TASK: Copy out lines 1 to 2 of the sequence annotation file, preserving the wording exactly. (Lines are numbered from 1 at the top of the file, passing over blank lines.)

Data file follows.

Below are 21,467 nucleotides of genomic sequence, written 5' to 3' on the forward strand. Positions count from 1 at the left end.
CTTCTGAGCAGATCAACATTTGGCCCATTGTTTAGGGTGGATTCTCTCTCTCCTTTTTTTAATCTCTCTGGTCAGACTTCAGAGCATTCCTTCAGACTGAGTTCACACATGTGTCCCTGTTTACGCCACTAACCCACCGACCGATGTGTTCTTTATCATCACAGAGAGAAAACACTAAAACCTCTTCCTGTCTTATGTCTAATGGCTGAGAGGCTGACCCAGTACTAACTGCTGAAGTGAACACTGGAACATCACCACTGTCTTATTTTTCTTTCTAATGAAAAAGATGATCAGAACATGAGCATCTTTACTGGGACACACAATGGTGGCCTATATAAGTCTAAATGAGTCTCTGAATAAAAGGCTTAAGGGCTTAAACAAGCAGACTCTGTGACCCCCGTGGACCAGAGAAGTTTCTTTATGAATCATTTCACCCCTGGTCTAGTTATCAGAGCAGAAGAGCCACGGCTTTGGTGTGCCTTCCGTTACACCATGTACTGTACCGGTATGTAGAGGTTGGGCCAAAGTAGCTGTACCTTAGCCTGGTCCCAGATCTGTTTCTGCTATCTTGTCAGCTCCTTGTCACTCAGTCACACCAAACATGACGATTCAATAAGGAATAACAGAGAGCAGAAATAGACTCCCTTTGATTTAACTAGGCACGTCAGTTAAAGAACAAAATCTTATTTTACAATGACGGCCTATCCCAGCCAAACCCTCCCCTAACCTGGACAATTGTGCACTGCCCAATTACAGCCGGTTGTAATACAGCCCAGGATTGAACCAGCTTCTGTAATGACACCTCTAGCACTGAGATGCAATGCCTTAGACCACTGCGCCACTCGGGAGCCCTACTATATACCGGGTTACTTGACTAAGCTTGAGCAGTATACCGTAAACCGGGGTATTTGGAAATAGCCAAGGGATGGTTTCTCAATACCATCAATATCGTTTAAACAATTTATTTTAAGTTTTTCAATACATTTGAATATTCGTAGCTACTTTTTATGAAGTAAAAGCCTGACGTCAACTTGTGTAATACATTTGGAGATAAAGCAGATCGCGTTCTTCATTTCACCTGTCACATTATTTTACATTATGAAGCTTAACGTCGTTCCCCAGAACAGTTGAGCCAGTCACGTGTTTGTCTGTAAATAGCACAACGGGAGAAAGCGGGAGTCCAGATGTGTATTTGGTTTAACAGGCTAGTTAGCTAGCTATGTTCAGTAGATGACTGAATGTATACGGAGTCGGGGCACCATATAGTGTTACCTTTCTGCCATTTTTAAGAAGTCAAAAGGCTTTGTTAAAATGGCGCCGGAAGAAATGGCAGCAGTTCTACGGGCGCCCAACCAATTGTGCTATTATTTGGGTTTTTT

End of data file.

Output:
Below are 21,467 nucleotides of genomic sequence, written 5' to 3' on the forward strand. Positions count from 1 at the left end.
CTTCTGAGCAGATCAACATTTGGCCCATTGTTTAGGGTGGATTCTCTCTCTCCTTTTTTTAATCTCTCTGGTCAGACTTCAGAGCATTCCTTCAGACTGAGTTCACACATGTGTCCCTGTTTACGCCACTAACCCACCGACCGATGTGTTCTTTATCATCACAGAGAGAAAACACTAAAACCTCTTCCTGTCTTATGTCTAATGGCTGAGAGGCTGACCCAGTACTAACTGCTGAAGTGAACACTGGAACATCACCACTGTCTTATTTTTCTTTCTAATGAAAAAGATGATCAGAACATGAGCATCTTTACTGGGACACACAATGGTGGCCTATATAAGTCTAAATGAGTCTCTGAATAAAAGGCTTAAGGGCTTAAACAAGCAGACTCTGTGACCCCCGTGGACCAGAGAAGTTTCTTTATGAATCATTTCACCCCTGGTCTAGTTATCAGAGCAGAAGAGCCACGGCTTTGGTGTGCCTTCCGTTACACCATGTACTGTACCGGTATGTAGAGGTTGGGCCAAAGTAGCTGTACCTTAGCCTGGTCCCAGATCTGTTTCTGCTATCTTGTCAGCTCCTTGTCACTCAGTCACACCAAACATGACGATTCAATAAGGAATAACAGAGAGCAGAAATAGACTCCCTTTGATTTAACTAGGCACGTCAGTTAAAGAACAAAATCTTATTTTACAATGACGGCCTATCCCAGCCAAACCCTCCCCTAACCTGGACAATTGTGCACTGCCCAATTACAGCCGGTTGTAATACAGCCCAGGATTGAACCAGCTTCTGTAATGACACCTCTAGCACTGAGATGCAATGCCTTAGACCACTGCGCCACTCGGGAGCCCTACTATATACCGGGTTACTTGACTAAGCTTGAGCAGTATACCGTAAACCGGGGTATTTGGAAATAGCCAAGGGATGGTTTCTCAATACCATCAATATCGTTTAAACAATTTATTTTAAGTTTTTCAATACATTTGAATATTCGTAGCTACTTTTTATGAAGTAAAAGCCTGACGTCAACTTGTGTAATACATTTGGAGATAAAGCAGATCGCGTTCTTCATTTCACCTGTCACATTATTTTACATTATGAAGCTTAACGTCGTTCCCCAGAACAGTTGAGCCAGTCACGTGTTTGTCTGTAAATAGCACAACGGGAGAAAGCGGGAGTCCAGATGTGTATTTGGTTTAACAGGCTAGTTAGCTAGCTATGTTCAGTAGATGACTGAATGTATACGGAGTCGGGGCACCATATAGTGTTACCTTTCTGCCATTTTTAAGAAGTCAAAAGGCTTTGTTAAAATGGCGCCGGAAGAAATGGCAGCAGTTCTACGGGCGCCCAACCAATTGTGCTATTATTTGGGTTTTTT